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Weta’s Joe Letteri Talks Animating the Smaug Dragon for ‘The Hobbit’

Weta's Joe Letteri Talks Animating the Smaug Dragon for 'The Hobbit'

Peter Jackson’s well-received second “Hobbit” movie, “The Desolation of Smaug,” not only moves along more swiftly and assuredly, but it also contains a greater variety of VFX (spiders, bear, shadowy Necromancer, and a rollicking barrel chase down a river). The high-frame rate is also improved with a more filmic look applied during post. But, of course, the centerpiece for Weta Digital is Smaug (voiced with menace and charm by Benedict Cumberbatch), the best CG-animated dragon ever created and sure to make a great impression at the Academy bakeoff.

Like the riveting encounter between Bilbo (Martin Freeman) and Gollum in the cave, his dance with Smaug in the treasure chamber is a tricky test of courage and craftiness (it’s probably no coincidence that Jackson reversed roles for “Sherlock’s” co-stars). But Smaug is keyframed rather than performance-captured because the differences between human and dragon were too great and, besides, the ubiquitous Cumberbatch was only available for his voice work during post.

Yet Smaug necessitated a quick redesign from four legs to two allowing him to gesture with his wings as forearms. It makes all the difference in the deft performance. “And the rest of it was trying to find the intimacy,” explains four-time Oscar winner Joe Letteri, Weta’s senior visual effects supervisor. “You have a character that’s twice as big as a jumbo jet; huge compared to Bilbo. But it’s all about the dialog moments. How do you get that connection between the two?” 

So they looked at the Gollum encounter as a reference point with Bilbo engaging Smaug to keep the situation and himself alive, borrowing the concept of the banter from the book. For Smaug, he’s hungry and bored, so Bilbo has to play the fine line through flattery and inquisitiveness. Cumberbatch did an initial mo-cap session purely for reference, but there were several challenges, given the dragon’s immense size.

“How do you create that intimacy without a large head and seeming over articulated? How do you keep it in frame but always aware of the size and threat? We spent most of our time developing the nuances of personality that are essential in pulling off a suspenseful and engaging encounter.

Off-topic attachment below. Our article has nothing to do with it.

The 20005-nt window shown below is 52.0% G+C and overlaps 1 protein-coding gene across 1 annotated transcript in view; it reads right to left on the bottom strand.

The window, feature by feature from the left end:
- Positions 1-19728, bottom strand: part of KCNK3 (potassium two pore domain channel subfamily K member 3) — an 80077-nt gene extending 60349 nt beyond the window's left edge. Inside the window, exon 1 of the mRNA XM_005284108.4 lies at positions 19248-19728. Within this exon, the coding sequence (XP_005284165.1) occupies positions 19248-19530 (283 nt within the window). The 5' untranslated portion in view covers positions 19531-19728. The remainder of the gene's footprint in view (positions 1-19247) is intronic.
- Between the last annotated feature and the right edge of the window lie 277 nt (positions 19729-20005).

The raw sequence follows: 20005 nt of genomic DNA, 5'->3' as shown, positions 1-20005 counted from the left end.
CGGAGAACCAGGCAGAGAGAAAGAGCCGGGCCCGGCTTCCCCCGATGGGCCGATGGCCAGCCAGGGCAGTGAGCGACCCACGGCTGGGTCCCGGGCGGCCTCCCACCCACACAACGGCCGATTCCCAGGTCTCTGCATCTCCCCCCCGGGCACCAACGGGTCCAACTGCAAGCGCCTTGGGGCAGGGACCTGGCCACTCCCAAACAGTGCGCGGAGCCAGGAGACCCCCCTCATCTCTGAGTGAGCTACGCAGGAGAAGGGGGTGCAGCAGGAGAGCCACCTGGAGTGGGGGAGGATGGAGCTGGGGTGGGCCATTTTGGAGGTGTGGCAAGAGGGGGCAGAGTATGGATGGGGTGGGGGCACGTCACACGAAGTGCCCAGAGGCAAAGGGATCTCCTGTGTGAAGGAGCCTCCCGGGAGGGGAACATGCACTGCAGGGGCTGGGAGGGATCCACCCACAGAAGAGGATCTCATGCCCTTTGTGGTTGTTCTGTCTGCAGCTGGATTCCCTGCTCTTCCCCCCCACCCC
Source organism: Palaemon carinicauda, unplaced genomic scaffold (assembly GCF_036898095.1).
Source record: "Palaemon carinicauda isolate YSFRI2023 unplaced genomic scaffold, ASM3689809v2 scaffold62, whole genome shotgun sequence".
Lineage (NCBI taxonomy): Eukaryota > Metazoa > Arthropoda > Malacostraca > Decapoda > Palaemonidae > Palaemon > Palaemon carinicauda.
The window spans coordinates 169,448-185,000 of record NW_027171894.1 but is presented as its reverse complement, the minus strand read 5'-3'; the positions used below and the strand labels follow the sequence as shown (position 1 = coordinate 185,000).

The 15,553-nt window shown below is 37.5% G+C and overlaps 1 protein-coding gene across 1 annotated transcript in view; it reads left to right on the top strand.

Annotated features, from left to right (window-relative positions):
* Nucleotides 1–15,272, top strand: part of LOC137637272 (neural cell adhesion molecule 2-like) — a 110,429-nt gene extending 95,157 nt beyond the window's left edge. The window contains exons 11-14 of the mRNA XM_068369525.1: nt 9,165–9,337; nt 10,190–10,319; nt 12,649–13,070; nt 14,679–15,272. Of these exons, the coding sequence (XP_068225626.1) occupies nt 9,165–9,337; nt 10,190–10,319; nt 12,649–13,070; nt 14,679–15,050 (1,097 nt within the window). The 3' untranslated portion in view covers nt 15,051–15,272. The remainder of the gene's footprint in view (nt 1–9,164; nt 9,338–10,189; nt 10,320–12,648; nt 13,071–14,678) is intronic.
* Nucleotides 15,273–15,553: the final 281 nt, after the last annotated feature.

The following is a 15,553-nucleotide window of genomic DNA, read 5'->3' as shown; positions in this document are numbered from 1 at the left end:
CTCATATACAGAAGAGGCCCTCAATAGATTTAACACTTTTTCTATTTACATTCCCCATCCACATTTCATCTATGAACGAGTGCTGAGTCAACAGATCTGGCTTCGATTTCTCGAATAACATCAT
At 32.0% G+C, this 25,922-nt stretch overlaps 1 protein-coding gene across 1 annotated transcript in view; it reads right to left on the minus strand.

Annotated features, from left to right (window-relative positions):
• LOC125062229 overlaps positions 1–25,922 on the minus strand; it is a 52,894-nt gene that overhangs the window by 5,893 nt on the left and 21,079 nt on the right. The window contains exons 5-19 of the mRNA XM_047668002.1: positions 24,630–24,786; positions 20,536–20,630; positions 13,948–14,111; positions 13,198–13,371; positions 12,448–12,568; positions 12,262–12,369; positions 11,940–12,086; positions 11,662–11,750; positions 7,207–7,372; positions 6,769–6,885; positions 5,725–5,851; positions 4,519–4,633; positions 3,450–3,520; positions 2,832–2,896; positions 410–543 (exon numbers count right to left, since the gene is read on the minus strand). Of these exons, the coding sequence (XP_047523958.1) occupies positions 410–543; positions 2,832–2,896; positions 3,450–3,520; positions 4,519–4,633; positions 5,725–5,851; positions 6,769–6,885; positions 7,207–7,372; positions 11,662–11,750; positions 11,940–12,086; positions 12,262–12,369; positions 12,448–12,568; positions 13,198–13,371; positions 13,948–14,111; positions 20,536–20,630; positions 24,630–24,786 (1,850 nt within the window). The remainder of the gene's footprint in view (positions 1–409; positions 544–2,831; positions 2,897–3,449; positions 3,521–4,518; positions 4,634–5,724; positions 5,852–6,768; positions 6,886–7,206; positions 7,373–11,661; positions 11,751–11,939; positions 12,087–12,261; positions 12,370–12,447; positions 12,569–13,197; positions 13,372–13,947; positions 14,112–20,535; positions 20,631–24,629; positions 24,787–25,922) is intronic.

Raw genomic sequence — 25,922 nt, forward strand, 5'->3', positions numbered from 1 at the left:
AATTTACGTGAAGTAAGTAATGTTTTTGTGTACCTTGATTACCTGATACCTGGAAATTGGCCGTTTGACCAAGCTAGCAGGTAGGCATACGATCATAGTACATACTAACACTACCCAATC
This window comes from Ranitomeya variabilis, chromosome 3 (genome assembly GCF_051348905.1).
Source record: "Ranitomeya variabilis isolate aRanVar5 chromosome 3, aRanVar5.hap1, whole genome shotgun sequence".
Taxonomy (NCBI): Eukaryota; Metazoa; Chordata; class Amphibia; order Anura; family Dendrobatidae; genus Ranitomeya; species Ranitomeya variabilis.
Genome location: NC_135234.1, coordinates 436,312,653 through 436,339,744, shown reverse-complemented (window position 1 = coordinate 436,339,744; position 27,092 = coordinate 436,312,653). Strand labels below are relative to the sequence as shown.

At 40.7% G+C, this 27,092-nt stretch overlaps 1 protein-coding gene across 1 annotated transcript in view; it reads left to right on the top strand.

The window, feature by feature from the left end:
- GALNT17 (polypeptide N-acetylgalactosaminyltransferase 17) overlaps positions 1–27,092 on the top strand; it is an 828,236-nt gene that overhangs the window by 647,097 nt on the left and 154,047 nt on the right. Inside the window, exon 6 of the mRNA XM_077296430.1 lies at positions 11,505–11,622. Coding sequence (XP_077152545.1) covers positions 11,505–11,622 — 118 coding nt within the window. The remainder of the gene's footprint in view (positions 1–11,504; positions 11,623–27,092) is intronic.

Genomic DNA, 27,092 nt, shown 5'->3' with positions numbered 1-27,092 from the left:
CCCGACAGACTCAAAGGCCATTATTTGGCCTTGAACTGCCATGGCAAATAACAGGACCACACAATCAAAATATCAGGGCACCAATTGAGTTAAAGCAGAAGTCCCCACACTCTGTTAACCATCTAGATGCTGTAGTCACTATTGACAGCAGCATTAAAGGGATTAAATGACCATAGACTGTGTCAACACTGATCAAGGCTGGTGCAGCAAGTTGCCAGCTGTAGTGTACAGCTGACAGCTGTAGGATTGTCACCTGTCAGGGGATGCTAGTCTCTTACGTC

“The skin was interesting because you wanted him to be this tough dragon and we looked at lizard and reptile references and made him out of scales. But we had to make the scales big because most of the time he performs far away and you had to read the scales. We kept playing with size, especially around the head because you didn’t want the scales to be too fine around the lips where it almost looked like skin.”

But it couldn’t be too big either to impede articulation of the mouth. They used a combination of Maya for modeling, Mari for texture painting, their proprietary tissue software for muscle simulations, and RenderMan for rendering.

The layering of scales went through several iterations led by textures supervisor/creative art director Gino Acevedo to get the proper detail and flexing and bending. Then they developed an aging process of cracking the scales, putting scars in and removing the scales. And aging layers of dead, flaky skin. Layers and layers of detail. 

Turns out you don’t get a full view of Smaug too often because he’s in the dark treasure chamber. “We had the whole question of how you light him underground with no natural light sources. So they played with hidden ambient lights. We never get a good look at him until he flies away and shakes off the molten gold.”

The eyes were important, particularly in retaining the glow ascribed by Tolkien. Although real creatures obviously don’t have glowing eyes they came up with a natural-looking eye with a highlight. “When he’s angry you can play up the flaring — that sense of a furnace.”

Speaking of furnace, you see the fire building inside Smaug. This telegraphs a buildup process and not something that erupts instantaneously. A large volume of fire can’t be turned on and off. Fire was done with Weta’s in-house fluid solver, Synapse, which was also useful for Gandolf’s encounter with the Necromancer (a volumetric shadow effect that bursts into a flaming eye), as well as for the water in the barrel sequence.
“It was interesting tying it all together because the book had huge gaps where Gandolf would disappear. They make a joke about it here. But in fact what Peter and Fran [Walsh] and Philippa [Boyens] did was show where he was going and use that as a prequel to ‘The Lord of the Rings’ trilogy.”
And what a cliffhanger with Smaug that climaxes in the finale, “There and Back Again” (December 17, 2014).

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